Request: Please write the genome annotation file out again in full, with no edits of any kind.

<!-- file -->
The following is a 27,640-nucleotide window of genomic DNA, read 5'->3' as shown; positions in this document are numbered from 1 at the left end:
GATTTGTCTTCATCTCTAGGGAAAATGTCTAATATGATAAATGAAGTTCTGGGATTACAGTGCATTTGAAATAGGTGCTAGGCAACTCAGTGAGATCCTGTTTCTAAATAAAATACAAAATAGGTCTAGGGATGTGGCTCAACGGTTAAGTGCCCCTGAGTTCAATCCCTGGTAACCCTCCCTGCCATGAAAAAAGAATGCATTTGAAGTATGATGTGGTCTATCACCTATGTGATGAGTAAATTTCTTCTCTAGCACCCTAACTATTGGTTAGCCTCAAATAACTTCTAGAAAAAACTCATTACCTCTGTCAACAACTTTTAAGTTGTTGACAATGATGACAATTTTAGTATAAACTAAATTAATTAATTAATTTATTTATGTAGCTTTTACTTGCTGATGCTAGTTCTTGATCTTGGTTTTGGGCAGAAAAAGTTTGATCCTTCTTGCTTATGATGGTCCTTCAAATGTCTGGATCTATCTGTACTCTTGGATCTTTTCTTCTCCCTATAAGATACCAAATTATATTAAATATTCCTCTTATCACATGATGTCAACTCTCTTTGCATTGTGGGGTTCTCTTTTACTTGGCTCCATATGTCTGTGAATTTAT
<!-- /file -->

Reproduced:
The following is a 27,640-nucleotide window of genomic DNA, read 5'->3' as shown; positions in this document are numbered from 1 at the left end:
GATTTGTCTTCATCTCTAGGGAAAATGTCTAATATGATAAATGAAGTTCTGGGATTACAGTGCATTTGAAATAGGTGCTAGGCAACTCAGTGAGATCCTGTTTCTAAATAAAATACAAAATAGGTCTAGGGATGTGGCTCAACGGTTAAGTGCCCCTGAGTTCAATCCCTGGTAACCCTCCCTGCCATGAAAAAAGAATGCATTTGAAGTATGATGTGGTCTATCACCTATGTGATGAGTAAATTTCTTCTCTAGCACCCTAACTATTGGTTAGCCTCAAATAACTTCTAGAAAAAACTCATTACCTCTGTCAACAACTTTTAAGTTGTTGACAATGATGACAATTTTAGTATAAACTAAATTAATTAATTAATTTATTTATGTAGCTTTTACTTGCTGATGCTAGTTCTTGATCTTGGTTTTGGGCAGAAAAAGTTTGATCCTTCTTGCTTATGATGGTCCTTCAAATGTCTGGATCTATCTGTACTCTTGGATCTTTTCTTCTCCCTATAAGATACCAAATTATATTAAATATTCCTCTTATCACATGATGTCAACTCTCTTTGCATTGTGGGGTTCTCTTTTACTTGGCTCCATATGTCTGTGAATTTAT